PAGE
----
Ilse de Lange
1 minute read
6 Oct 2016
5:34 am

State ‘remembers’ to jail man six years too late

Ilse de Lange

When he had tried to hand himself over to prison originally, warders told him they did not have his records and sent him home.

Picture: Thinkstock

A North Gauteng High Court judge in Pretoria has come to the aid of a Limpopo man who was sent home six and a half years ago when he reported to start serving his three-year prison sentence for culpable homicide because the prison “did not have his papers”.

Acting Judge Brenda Neukircher granted an order interdicting the authorities from arresting and handing over Edwin Rapholo to start serving his sentence, pending the outcome of a new appeal against his conviction and sentence.

Rapholo was convicted in 2008 of culpable homicide and on appeal sentenced in 2010, to three years’ effective imprisonment.

When he tried to hand himself over to Atteridgeville men’s prison within the prescribed 48 hours, warders told him they did not have his records and sent him home saying officials would collect him once they had received his records from the court.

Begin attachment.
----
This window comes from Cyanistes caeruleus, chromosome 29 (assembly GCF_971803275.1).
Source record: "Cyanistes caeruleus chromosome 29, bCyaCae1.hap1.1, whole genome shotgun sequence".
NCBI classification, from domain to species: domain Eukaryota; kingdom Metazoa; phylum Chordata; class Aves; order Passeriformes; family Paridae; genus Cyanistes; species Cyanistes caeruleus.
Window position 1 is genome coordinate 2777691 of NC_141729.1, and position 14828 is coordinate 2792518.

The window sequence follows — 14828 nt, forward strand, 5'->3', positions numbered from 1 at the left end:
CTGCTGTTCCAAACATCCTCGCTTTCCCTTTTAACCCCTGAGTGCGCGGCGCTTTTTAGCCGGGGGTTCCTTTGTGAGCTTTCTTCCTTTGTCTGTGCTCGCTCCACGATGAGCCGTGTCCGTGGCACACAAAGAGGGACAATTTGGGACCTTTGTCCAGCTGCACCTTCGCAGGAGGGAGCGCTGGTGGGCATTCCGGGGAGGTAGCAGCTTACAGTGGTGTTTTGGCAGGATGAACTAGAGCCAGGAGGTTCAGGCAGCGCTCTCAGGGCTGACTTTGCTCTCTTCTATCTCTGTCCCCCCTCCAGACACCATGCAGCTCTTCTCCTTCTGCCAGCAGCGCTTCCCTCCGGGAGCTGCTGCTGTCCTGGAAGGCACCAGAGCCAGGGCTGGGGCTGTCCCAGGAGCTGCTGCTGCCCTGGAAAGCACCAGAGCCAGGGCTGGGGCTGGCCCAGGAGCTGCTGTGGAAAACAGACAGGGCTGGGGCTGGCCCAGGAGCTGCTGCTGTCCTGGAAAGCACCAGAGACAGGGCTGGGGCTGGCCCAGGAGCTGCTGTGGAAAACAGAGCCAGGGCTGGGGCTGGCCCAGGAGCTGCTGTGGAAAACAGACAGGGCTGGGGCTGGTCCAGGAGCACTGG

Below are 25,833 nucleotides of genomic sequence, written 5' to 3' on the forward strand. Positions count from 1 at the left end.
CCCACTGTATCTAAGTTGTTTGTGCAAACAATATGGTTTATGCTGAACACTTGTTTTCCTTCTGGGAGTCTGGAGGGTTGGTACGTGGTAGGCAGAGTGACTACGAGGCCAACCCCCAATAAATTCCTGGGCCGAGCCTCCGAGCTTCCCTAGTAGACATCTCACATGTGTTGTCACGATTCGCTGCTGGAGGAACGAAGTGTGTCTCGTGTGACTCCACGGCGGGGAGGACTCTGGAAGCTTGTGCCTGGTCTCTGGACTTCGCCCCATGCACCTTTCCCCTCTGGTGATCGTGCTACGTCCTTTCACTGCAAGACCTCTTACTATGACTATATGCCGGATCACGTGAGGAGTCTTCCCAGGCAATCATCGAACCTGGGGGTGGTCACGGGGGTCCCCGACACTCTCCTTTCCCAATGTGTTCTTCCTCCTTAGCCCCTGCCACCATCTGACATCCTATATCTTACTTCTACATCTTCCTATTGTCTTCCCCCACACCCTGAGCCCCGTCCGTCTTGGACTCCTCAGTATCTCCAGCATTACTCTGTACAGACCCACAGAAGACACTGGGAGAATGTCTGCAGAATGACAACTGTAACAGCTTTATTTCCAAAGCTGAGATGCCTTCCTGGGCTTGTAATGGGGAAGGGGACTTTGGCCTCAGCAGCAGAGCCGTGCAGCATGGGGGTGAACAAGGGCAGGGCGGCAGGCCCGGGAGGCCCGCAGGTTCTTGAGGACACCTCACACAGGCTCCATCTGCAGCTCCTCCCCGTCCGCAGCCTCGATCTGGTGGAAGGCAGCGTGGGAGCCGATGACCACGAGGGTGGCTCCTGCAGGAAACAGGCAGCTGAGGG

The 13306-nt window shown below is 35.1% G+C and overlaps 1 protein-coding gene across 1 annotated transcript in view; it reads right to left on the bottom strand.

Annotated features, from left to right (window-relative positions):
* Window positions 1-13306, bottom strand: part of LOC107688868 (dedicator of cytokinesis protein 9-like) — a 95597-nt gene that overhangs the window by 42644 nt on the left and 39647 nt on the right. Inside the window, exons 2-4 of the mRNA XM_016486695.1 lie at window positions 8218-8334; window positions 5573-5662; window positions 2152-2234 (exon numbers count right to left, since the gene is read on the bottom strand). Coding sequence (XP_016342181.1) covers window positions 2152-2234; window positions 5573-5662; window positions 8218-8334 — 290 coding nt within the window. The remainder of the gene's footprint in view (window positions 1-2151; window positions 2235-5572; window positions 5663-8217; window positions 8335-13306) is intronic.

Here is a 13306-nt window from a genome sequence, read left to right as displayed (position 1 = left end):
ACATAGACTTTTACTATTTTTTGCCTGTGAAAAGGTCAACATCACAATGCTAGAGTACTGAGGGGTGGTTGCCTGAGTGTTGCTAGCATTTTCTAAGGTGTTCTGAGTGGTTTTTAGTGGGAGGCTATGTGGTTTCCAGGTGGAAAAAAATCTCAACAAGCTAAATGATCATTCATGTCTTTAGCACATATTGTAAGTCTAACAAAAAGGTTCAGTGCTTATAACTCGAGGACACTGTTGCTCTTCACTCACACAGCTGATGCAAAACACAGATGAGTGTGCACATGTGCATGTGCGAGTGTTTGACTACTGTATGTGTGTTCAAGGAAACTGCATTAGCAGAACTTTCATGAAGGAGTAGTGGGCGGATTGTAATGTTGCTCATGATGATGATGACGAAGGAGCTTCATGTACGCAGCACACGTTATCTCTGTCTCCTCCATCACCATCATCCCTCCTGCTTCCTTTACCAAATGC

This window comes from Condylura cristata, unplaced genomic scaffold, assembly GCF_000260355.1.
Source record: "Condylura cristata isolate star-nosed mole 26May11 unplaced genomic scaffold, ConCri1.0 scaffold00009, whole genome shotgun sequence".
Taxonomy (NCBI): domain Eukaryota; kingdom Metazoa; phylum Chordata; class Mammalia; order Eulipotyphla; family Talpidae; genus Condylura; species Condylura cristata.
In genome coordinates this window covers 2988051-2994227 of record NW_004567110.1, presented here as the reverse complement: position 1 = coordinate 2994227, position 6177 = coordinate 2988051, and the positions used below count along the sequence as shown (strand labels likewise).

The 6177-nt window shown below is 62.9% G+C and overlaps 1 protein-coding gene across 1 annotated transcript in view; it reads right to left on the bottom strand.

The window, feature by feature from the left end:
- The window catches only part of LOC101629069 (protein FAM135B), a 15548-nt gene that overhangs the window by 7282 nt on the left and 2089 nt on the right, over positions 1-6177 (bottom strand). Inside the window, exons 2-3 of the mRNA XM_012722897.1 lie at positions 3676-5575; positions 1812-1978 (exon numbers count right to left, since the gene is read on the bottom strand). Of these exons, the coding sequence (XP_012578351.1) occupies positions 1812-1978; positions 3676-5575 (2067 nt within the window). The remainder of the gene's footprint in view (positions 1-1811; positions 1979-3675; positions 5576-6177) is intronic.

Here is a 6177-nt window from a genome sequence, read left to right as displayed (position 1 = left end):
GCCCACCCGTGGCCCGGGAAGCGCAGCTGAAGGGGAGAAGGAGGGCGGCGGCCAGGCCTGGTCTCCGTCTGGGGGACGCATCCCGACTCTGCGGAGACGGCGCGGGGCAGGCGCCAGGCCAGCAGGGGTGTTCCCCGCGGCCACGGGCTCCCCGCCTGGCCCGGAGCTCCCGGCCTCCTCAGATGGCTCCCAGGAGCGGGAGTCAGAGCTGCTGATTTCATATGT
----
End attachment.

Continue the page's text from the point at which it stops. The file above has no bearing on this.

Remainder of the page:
Nothing happened until the clerk of the magistrate’s court in August this year, out of the blue, informed him he had to report to prison to start serving his sentence.

But during the six years, Rapholo had got married and become the father of two children with a third on the way. He also got a job with a cellphone company. He said his wife and children would be homeless if he was sent to prison.

Judge Neukircher said it was the most basic and fundamental principle of law that all orders of court had to be complied with properly until they were set aside.